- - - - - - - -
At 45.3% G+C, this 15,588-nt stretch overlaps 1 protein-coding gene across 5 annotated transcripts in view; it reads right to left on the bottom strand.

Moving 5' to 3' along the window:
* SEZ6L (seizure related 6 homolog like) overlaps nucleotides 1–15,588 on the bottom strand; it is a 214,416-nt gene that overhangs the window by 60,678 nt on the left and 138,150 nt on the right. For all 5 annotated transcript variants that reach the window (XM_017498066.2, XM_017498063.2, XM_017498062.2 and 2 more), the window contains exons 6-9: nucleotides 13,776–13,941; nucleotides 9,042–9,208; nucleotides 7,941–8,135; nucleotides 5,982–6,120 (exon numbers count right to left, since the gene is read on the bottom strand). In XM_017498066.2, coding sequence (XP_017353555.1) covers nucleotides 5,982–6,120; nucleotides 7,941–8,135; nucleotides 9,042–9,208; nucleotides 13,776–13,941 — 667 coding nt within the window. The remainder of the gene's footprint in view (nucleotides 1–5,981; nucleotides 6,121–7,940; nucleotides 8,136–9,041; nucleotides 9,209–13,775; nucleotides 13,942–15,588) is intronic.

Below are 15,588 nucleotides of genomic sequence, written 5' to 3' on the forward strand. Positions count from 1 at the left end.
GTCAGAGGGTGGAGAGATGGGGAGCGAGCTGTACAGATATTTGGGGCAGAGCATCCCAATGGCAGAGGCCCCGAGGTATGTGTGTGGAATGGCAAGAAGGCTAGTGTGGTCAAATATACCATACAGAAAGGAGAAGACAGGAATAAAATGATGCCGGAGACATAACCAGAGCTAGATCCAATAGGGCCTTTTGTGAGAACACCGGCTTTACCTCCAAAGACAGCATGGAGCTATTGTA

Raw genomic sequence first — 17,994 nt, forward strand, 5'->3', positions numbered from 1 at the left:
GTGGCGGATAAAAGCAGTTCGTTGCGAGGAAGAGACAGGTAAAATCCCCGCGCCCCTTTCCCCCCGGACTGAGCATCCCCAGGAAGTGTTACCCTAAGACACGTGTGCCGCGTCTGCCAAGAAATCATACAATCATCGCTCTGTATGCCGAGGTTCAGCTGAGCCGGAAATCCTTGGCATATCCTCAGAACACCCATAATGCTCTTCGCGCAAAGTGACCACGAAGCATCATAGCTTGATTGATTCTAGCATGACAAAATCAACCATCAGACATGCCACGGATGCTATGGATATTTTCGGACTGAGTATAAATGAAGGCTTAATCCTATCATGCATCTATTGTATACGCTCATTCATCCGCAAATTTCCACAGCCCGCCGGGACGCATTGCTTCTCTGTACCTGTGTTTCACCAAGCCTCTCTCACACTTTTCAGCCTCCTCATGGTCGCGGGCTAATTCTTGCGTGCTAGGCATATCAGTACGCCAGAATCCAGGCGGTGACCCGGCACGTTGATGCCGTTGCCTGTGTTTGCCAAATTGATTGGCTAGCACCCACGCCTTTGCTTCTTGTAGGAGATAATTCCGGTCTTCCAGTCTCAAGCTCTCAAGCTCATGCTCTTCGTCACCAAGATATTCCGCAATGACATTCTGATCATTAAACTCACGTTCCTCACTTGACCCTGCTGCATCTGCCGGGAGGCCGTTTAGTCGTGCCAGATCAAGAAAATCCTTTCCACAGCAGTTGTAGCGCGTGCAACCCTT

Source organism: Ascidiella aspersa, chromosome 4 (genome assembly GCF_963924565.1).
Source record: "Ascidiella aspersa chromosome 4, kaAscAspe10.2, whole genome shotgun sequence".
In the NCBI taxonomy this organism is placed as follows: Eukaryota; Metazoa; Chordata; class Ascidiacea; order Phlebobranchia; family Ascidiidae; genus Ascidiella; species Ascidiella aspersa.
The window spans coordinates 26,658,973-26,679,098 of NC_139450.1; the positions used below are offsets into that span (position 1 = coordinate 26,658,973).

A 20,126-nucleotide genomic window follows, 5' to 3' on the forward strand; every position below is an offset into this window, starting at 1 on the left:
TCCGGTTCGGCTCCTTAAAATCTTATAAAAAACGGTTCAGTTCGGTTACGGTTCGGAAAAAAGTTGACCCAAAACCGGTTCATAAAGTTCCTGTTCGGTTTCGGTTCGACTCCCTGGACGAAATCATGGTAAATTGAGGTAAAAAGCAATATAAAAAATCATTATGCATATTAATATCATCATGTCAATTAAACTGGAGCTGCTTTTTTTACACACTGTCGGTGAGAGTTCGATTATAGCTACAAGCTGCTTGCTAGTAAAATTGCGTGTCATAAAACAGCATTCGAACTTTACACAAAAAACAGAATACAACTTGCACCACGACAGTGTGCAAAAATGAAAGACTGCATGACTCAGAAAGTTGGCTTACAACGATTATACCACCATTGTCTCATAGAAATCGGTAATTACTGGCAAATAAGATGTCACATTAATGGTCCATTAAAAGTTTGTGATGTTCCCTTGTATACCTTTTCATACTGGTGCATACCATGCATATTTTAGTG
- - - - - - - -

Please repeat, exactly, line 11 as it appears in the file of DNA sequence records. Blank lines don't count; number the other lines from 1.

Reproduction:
The window spans coordinates 26,658,973-26,679,098 of NC_139450.1; the positions used below are offsets into that span (position 1 = coordinate 26,658,973).